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Tuesday, July 27, 2004

Captains Courageous

Besides writing a tight little story, Rudyard Kipling has a genius for dialect.  All dialogue is spelled out phonetically, just as the characters' accents dictate.  This made it tricky until I got the flow of the speech, but eliminated the need to invent my own sound for each character during our read-aloud.  We're planning to read Kim later.  This makes me a little less apprehensive.

The girls have surprised me by understanding most of the sailing and fishing jargon and colloquialisms.  I admit to being lost during some of the descriptions of mizzen-foc'sle-gurry butt-peak halyard-reef pennant-poops, but I get the point, mostly.  This from a girl who comes from a long line of sailing experts.  Three generations of my forefathers are spinning in their graves right about now.  And please, don't tell my dad, he'll drag out his Chapman's and start lecturing.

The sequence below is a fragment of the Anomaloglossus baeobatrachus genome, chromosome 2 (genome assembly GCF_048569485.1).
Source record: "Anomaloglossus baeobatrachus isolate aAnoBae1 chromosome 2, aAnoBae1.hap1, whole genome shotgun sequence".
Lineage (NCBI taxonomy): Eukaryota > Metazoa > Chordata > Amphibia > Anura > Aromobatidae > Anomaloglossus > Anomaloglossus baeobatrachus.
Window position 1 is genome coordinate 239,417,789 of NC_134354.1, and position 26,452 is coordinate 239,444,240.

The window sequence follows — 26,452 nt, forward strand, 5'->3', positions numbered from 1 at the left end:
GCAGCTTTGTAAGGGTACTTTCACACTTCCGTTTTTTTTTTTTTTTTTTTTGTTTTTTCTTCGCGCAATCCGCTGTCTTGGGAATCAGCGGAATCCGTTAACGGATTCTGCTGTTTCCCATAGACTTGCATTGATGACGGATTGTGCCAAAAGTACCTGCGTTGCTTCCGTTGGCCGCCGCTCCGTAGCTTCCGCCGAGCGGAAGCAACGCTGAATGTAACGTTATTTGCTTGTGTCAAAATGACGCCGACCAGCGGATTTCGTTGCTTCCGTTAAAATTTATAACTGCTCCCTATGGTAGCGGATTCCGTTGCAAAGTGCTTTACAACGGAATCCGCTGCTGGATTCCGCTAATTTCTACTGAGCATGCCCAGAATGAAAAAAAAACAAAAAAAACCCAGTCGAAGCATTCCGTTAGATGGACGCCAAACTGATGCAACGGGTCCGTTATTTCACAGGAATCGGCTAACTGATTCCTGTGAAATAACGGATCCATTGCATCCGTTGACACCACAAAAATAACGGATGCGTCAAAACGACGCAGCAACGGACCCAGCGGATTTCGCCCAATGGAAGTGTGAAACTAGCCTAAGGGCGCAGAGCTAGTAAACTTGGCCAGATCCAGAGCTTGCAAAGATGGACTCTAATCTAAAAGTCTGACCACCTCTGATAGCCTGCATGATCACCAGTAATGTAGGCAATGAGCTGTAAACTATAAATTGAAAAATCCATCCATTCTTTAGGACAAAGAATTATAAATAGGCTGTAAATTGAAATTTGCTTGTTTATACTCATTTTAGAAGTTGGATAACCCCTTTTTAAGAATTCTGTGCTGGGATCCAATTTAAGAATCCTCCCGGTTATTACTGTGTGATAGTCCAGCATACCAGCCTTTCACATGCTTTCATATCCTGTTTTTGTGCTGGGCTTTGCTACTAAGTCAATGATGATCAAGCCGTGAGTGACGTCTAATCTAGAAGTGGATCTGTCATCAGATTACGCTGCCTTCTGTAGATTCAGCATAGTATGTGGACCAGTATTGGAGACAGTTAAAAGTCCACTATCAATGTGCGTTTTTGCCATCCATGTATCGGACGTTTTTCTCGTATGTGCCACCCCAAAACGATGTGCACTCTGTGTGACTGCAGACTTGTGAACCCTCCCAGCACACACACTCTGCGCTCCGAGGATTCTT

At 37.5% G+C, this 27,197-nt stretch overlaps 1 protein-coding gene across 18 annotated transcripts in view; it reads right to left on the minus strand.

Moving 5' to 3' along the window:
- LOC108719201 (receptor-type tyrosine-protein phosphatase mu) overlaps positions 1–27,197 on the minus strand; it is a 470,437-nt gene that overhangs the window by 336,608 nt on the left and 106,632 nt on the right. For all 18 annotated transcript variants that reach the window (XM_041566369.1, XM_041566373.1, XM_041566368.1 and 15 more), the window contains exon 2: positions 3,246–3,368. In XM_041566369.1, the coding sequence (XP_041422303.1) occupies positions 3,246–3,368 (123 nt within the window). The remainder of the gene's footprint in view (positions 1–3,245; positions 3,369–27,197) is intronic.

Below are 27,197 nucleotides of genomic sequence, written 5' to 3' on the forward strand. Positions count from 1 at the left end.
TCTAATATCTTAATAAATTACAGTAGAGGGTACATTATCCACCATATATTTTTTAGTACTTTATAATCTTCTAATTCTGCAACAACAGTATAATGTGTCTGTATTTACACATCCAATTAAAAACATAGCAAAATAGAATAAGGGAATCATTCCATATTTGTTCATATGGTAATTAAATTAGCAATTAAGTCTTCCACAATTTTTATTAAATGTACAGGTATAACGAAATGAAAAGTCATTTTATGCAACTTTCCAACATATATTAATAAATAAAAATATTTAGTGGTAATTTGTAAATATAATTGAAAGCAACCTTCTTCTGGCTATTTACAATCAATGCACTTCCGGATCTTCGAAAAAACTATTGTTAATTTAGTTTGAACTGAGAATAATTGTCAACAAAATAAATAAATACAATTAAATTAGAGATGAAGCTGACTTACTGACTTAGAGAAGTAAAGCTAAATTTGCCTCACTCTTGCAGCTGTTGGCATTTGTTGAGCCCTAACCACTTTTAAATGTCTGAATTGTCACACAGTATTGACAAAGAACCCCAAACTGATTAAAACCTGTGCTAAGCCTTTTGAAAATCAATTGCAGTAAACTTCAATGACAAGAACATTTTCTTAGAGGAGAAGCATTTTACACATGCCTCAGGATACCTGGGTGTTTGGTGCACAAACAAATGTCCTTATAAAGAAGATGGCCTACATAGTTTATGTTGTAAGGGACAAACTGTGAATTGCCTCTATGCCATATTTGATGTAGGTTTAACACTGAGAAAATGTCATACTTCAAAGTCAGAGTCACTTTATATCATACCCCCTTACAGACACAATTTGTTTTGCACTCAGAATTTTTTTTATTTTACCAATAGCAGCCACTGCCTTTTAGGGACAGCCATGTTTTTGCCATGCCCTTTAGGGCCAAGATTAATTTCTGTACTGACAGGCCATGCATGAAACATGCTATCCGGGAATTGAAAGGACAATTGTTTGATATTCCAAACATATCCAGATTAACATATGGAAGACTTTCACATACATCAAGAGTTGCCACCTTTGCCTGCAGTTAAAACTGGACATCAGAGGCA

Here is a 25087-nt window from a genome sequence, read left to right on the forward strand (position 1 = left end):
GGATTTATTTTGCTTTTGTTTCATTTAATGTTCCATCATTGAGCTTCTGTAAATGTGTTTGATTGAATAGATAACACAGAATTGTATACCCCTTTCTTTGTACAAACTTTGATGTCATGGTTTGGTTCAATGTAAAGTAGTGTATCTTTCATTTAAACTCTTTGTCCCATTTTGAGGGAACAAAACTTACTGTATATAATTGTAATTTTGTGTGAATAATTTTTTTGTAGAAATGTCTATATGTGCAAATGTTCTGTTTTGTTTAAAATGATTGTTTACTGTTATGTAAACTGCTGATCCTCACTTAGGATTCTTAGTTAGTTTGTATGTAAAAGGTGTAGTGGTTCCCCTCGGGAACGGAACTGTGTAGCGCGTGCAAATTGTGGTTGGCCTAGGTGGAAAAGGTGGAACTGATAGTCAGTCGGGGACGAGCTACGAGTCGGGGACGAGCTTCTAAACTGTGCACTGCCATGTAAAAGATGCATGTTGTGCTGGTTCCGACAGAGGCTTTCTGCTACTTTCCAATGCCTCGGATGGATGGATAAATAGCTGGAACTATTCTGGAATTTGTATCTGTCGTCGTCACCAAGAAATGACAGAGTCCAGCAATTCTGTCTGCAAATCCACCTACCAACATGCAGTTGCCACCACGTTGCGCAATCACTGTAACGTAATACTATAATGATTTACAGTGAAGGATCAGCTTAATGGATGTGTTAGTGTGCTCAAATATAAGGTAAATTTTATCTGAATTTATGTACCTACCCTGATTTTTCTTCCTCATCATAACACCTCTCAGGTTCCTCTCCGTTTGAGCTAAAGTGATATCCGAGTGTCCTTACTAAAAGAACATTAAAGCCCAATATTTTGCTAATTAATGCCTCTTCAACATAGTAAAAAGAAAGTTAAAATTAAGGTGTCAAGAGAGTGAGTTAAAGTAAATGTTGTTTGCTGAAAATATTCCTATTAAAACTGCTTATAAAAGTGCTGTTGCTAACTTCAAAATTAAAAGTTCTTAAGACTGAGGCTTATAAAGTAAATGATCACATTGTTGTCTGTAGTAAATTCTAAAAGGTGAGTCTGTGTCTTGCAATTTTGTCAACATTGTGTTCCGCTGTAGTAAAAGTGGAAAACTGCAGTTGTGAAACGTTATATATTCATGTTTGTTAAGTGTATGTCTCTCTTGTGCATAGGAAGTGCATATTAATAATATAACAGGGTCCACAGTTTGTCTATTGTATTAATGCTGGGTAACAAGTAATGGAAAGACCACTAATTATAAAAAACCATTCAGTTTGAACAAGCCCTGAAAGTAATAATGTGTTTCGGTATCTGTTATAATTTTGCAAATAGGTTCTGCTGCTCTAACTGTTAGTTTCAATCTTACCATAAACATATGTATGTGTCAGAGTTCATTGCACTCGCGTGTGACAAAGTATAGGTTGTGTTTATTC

Once we settle into the rental house, I am looking forward to signing up for the local Red Cross sailing lessons.  The two older girls, S and G, took them last year.  G was too scared and dropped out.  S finished the course, aced her 100 question final exam, but never got to solo because of continuous bad weather.  With L in preschool, I would love to take lessons along with the other two this time.

Daughter number two has been amusing me of late with her observations:

Reading a description in Captains Courageous of the captain of the We're Here, Disko Troop, and his large, eleven inch hands, G noted that they couldn't be any bigger than that, "because if they were twelve inches, they'd be a foot."

While crossing the room with a plate balanced precariously on one hand, her father admonished her that she needed two hands.  "I have two, Dad."

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